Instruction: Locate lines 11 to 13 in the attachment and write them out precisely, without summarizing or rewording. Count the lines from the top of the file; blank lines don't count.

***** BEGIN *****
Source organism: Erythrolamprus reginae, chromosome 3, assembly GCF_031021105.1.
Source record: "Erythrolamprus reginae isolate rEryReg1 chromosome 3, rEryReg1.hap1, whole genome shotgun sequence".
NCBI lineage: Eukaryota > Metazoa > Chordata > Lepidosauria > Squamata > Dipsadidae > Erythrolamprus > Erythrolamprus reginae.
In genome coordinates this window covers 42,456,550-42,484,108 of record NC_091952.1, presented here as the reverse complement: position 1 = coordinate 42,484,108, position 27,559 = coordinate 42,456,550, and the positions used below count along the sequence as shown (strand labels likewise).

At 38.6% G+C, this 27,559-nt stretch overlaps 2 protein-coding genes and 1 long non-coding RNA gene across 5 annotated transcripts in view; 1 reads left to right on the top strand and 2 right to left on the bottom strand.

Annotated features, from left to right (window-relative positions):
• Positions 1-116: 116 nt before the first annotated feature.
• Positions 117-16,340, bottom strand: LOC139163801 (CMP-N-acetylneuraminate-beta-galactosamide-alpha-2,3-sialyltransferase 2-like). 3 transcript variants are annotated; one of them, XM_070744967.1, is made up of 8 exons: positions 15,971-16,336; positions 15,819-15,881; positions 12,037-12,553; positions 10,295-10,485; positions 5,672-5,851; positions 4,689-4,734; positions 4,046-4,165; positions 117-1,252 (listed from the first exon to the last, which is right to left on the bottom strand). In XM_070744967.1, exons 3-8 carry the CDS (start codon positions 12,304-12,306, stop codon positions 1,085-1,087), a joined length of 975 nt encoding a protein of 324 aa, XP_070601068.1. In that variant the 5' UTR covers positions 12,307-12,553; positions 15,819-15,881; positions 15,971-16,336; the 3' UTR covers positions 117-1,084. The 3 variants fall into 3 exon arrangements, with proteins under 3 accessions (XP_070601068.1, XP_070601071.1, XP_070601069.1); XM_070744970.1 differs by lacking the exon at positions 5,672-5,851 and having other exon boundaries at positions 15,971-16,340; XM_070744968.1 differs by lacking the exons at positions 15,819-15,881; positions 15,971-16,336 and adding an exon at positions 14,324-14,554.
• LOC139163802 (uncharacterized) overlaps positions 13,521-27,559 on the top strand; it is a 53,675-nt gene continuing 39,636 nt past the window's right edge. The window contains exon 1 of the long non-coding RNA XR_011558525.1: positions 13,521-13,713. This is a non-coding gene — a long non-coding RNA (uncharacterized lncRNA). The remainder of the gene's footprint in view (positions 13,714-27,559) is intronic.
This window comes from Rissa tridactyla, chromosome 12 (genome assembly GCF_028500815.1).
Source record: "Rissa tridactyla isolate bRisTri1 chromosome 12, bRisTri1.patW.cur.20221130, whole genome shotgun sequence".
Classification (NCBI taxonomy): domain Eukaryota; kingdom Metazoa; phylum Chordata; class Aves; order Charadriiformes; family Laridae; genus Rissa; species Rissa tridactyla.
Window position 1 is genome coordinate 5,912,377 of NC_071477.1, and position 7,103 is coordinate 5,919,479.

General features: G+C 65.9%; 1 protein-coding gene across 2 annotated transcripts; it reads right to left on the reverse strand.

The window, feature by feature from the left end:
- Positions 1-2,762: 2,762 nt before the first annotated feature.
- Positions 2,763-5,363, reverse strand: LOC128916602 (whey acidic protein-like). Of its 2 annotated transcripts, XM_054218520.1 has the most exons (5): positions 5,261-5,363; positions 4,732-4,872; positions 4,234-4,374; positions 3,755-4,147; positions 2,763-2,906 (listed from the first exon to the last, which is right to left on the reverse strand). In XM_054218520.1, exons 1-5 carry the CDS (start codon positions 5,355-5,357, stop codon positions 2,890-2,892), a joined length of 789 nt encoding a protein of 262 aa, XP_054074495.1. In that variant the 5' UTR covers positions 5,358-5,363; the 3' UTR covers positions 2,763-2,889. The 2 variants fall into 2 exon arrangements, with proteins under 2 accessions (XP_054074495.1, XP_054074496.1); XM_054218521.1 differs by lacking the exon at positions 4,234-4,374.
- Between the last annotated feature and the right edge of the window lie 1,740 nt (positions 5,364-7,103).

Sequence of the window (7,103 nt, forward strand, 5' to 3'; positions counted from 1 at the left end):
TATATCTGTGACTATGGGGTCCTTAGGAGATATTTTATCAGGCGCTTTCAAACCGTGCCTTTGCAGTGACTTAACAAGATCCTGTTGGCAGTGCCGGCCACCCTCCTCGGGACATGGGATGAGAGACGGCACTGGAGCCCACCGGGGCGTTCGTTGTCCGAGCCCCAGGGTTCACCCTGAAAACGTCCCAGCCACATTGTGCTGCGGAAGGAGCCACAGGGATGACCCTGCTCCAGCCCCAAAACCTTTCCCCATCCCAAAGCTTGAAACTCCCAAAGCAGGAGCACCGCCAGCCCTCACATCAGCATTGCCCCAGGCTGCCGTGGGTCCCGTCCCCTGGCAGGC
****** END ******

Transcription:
Source record: "Rissa tridactyla isolate bRisTri1 chromosome 12, bRisTri1.patW.cur.20221130, whole genome shotgun sequence".
Classification (NCBI taxonomy): domain Eukaryota; kingdom Metazoa; phylum Chordata; class Aves; order Charadriiformes; family Laridae; genus Rissa; species Rissa tridactyla.
Window position 1 is genome coordinate 5,912,377 of NC_071477.1, and position 7,103 is coordinate 5,919,479.